April 10, 2016

SHOWBUZZDAILY Season Premiere Review: “Outlander”


OUTLANDER:  Saturday 9PM on Starz

OUTLANDER hasn’t been the ratings breakout for Starz that Power has been, but it may be something even more important:  the network’s first real buzz show, one that’s put it on the drama map with its fellow cable networks, and is perhaps poised for a ratings jump in Season 2.  (It’s not an accident that Starz unveiled its new branding and marketing campaign to coincide with the season premiere.)  The time-travel/historical action-romance saga mixes together tropes from enough different genres and with enough style to create a mix that’s unique and addictive even in this genre-happy moment of pop culture.

Although in most ways Outlander couldn’t be more different than series creator Ronald D. Moore’s Battlestar Galactica, one trait they share is enthusiasm about playing with conventions of pace and structure.  Tonight’s Season 2 premiere, written by Moore and directed by Metin Huseyin, spent its first 40 minutes in a territory it had rarely visited since its very first hour:  the 1940s, from whence Claire Randall (Caitriona Balfe), wife of professorial Frank (Tobias Menzies), had disappeared what turned out to be 2 years earlier.  During that time, she’d been living two hundred years earlier, where among other adventures, she had married Jamie Fraser (Sam Heughen) and earned the enmity of Frank’s ancestor Black Jack Randall (also Menzies).

This stretch of the episode, which began with Claire wandering the roads of Scotland still wearing her 1745 garb, was dominated by several lengthy duologue sequences, between Claire and Frank, and between Frank and the local pastor, in whose home they were staying.  These scenes, beautifully played by all the actors, were allowed to run much longer than most TV shows, and certainly most big-screen movies, would permit.  Although the timing isn’t entirely clear, it developed that Claire had returned to the 20th century still pregnant with the child she was expecting with Jamie in 1745, and just as she and Frank had worked out a plan to salvage their marriage (they’d raise the child as their own, and Claire would stop trying to find out what happened to Jamie 200 years earlier), and had moved to Boston, where Frank was taking a position at Harvard–we flashed back to 1745.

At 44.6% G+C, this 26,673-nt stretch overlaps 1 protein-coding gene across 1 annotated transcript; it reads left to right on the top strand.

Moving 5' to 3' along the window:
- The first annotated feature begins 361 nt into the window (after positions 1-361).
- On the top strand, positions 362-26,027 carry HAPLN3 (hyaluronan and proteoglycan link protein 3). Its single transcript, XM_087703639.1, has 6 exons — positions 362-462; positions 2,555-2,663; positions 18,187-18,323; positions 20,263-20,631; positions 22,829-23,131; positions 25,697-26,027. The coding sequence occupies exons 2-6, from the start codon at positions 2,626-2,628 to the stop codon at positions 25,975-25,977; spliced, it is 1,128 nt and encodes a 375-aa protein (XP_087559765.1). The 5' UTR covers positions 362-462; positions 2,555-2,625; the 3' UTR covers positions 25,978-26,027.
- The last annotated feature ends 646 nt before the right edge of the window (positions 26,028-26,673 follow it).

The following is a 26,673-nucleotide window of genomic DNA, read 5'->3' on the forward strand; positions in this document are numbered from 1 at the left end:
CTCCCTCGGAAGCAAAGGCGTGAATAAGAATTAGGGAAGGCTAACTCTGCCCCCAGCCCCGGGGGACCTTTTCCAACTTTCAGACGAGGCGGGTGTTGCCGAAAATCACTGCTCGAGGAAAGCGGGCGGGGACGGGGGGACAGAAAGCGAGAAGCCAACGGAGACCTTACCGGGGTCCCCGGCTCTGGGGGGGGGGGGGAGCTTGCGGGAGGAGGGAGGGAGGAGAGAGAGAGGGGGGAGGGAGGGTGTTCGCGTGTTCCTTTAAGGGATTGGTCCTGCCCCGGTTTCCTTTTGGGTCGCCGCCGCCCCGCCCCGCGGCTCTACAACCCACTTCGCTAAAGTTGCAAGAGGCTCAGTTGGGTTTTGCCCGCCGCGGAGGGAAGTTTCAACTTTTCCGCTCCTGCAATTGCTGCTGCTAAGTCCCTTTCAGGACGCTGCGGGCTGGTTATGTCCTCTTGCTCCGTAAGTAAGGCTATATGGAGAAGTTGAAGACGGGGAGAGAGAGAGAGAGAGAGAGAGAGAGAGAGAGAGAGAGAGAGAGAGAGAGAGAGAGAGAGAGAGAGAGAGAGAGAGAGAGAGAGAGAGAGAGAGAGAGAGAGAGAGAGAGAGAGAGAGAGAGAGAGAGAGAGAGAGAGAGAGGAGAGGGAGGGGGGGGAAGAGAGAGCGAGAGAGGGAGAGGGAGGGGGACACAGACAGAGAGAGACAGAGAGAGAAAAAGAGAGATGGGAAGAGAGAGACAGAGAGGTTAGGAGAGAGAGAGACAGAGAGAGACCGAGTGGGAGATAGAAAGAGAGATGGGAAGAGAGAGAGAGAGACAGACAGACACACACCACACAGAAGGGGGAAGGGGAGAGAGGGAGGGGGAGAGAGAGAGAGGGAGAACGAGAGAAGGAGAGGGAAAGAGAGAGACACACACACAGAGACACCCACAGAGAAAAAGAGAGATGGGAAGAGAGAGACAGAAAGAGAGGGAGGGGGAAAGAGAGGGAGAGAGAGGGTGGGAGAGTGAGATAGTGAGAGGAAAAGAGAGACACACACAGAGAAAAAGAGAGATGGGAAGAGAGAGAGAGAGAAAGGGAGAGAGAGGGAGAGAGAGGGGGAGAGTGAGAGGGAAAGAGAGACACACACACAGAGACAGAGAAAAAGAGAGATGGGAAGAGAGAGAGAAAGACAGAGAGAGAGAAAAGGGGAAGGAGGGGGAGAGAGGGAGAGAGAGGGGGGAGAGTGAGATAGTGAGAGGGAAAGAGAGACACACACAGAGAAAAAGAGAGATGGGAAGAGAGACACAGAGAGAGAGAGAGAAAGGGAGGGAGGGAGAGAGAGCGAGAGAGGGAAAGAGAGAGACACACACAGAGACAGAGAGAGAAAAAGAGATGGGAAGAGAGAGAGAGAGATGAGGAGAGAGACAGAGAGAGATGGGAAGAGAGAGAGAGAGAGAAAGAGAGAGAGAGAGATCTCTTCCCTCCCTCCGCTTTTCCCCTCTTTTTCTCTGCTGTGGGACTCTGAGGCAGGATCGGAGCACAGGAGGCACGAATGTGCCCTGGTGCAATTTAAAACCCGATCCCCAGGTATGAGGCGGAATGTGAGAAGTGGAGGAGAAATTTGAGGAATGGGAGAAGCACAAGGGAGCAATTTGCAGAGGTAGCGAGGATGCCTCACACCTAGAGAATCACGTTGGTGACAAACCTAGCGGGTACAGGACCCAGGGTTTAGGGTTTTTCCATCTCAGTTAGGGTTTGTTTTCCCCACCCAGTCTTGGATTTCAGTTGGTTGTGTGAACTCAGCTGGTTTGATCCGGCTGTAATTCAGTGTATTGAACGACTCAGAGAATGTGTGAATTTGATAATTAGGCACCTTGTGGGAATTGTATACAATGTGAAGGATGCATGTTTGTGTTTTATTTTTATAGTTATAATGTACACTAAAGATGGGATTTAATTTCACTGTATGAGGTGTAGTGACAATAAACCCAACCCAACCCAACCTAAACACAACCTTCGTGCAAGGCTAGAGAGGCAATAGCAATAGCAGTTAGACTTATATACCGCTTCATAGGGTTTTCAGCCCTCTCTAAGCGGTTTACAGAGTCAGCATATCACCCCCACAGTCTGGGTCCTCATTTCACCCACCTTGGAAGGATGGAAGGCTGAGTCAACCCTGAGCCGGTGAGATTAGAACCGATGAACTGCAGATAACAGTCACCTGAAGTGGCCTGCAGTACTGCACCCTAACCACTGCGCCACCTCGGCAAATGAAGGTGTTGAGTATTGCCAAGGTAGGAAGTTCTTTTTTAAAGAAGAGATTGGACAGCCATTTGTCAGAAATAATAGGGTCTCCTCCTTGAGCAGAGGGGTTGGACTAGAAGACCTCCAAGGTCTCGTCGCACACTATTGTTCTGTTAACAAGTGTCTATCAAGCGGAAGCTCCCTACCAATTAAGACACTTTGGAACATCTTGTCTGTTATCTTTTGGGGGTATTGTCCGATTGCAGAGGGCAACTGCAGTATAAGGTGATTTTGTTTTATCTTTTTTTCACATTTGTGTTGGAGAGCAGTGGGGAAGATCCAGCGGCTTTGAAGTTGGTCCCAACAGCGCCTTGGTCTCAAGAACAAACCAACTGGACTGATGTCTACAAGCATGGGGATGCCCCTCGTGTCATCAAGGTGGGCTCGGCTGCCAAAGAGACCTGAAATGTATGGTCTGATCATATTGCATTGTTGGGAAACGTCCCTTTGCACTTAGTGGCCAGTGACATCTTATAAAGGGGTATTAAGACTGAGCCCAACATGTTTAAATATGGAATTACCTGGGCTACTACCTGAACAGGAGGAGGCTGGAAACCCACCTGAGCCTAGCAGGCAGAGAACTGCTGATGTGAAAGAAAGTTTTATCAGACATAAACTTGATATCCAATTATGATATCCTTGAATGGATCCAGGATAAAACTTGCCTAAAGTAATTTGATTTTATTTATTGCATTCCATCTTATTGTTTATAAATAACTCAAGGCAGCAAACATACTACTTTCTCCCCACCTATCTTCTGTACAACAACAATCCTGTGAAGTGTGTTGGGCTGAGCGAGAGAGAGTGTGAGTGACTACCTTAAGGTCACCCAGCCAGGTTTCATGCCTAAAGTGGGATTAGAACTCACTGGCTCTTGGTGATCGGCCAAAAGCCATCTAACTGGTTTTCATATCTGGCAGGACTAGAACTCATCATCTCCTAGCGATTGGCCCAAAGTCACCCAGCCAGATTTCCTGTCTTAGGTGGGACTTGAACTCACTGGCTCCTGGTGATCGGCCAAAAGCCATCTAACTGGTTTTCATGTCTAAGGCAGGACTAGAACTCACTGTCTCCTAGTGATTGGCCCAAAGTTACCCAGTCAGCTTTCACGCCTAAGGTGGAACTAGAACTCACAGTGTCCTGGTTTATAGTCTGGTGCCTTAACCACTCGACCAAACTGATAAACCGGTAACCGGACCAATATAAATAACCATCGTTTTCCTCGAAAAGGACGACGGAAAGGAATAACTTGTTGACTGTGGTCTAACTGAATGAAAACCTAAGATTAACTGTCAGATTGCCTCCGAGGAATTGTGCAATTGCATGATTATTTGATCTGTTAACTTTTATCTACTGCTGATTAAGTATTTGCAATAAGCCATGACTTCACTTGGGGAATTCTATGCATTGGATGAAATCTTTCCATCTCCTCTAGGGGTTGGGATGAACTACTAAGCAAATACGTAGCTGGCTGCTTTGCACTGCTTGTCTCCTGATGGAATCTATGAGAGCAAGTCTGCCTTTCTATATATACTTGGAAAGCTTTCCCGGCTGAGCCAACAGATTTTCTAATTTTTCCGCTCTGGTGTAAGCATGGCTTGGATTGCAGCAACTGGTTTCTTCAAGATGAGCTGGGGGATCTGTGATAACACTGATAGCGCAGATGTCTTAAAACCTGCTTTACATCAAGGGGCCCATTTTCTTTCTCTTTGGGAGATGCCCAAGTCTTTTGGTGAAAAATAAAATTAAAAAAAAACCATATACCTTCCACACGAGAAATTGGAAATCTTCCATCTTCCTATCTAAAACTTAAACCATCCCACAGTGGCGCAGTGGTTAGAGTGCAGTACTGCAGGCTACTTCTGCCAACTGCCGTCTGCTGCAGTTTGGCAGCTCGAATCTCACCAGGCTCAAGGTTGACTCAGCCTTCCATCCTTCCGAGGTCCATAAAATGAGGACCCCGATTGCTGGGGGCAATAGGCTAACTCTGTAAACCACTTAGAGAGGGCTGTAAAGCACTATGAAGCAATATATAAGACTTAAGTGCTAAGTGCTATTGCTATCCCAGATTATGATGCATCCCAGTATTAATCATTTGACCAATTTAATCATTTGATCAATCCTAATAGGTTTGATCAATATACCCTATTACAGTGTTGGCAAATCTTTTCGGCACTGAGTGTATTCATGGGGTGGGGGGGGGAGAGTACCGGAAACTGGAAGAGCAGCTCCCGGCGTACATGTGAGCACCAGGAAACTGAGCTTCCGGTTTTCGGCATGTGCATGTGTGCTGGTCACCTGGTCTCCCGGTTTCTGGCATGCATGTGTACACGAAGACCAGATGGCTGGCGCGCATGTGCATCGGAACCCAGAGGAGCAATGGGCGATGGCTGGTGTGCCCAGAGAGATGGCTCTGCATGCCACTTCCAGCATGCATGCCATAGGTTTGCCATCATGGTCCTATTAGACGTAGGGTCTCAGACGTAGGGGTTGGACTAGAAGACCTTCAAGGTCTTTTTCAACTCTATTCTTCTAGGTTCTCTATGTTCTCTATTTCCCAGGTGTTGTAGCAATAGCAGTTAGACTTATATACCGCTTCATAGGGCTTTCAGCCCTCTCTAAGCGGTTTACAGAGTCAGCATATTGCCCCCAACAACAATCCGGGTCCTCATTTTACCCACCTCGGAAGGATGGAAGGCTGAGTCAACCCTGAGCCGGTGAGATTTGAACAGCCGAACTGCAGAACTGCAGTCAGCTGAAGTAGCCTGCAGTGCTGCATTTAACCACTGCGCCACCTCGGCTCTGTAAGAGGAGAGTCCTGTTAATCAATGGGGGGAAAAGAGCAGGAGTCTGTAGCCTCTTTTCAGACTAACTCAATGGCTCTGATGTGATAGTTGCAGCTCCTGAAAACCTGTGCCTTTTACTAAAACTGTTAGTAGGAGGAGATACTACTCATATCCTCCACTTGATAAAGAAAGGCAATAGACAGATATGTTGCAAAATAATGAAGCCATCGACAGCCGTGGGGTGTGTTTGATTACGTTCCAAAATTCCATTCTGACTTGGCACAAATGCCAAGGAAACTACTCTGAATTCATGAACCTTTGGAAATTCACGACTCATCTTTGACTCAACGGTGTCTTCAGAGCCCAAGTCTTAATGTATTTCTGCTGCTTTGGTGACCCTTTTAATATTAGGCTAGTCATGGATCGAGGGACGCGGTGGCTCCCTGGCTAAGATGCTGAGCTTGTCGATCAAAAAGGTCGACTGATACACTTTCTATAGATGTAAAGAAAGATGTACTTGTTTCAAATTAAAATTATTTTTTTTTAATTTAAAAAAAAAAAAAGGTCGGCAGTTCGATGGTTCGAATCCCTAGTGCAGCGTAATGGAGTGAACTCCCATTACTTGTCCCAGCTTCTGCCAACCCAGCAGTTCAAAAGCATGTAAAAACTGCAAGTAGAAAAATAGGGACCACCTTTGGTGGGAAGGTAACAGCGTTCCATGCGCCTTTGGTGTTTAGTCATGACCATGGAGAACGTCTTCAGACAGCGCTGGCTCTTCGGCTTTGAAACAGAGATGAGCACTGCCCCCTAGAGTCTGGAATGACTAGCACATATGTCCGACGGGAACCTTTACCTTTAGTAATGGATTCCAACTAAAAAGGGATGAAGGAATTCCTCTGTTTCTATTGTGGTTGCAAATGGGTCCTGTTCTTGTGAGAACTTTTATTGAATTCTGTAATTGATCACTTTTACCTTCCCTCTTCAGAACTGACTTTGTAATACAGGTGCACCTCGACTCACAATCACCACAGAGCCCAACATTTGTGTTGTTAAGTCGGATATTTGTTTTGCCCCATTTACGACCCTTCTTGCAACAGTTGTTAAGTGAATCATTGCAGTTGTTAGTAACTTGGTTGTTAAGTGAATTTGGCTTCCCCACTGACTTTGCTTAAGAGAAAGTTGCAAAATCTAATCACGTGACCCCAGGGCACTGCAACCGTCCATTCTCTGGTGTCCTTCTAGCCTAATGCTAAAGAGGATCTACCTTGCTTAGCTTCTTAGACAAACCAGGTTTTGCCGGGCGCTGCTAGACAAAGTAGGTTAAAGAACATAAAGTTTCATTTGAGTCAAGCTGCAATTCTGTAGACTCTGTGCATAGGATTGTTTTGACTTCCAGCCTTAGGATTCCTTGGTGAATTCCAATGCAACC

At that point, things moved much more swiftly, and in a mere 20 minutes of screen time, Claire and Jamie arrived in France, ready to institute their plan from the Season 1 finale to save the Highlander culture by stopping the Jacobite revolution that would (as Claire knows) result in a British rout.  By the closing credits, Jamie had acquired a new winery profession and house in Paris (both courtesy of his cousin, conveniently headed for the West Indies) as well as entry to the Jacobite inner councils, and Claire had a new deadly enemy, the nasty Comte St. Germain (Stanley Weber), after her diagnosis of smallpox among his crew resulted in the Comte’s ship and cargo being burned in the harbor.

The hour played as prologue to the 12 hours to come, but the through-the-roof chemistry of Baife and Heughen was in place, and Menzies continued to give his characters an absorbing complexity, allowing fragments of Black Jack’s viciousness to pry their way through Frank’s mild-mannered poise.  Since the story is apparently headed for the Franch royal court, the tone of the season is likely to be somewhat different from Season 1’s gritty action, and the structure is different, too, since we’re seeing Claire’s 1745 adventure as a flashback, rather than in her “real time.”  All this seems more like a refreshing than a reboot, though, and Moore appears to have Outlander 2.0 well in hand.

About the Author

Mitch Salem
MITCH SALEM has worked on the business side of the entertainment industry for 20 years, as a senior business affairs executive and attorney for such companies as NBC, ABC, USA, Syfy, Bravo, and BermanBraun Productions, and before that, at the NY law firm of Weil, Gotshal & Manges. During all that, he has more or less constantly been going to the movies and watching TV, and writing about both since the 1980s. His film reviews also currently appear on and In addition, he is co-writer of an episode of the television series "Felicity."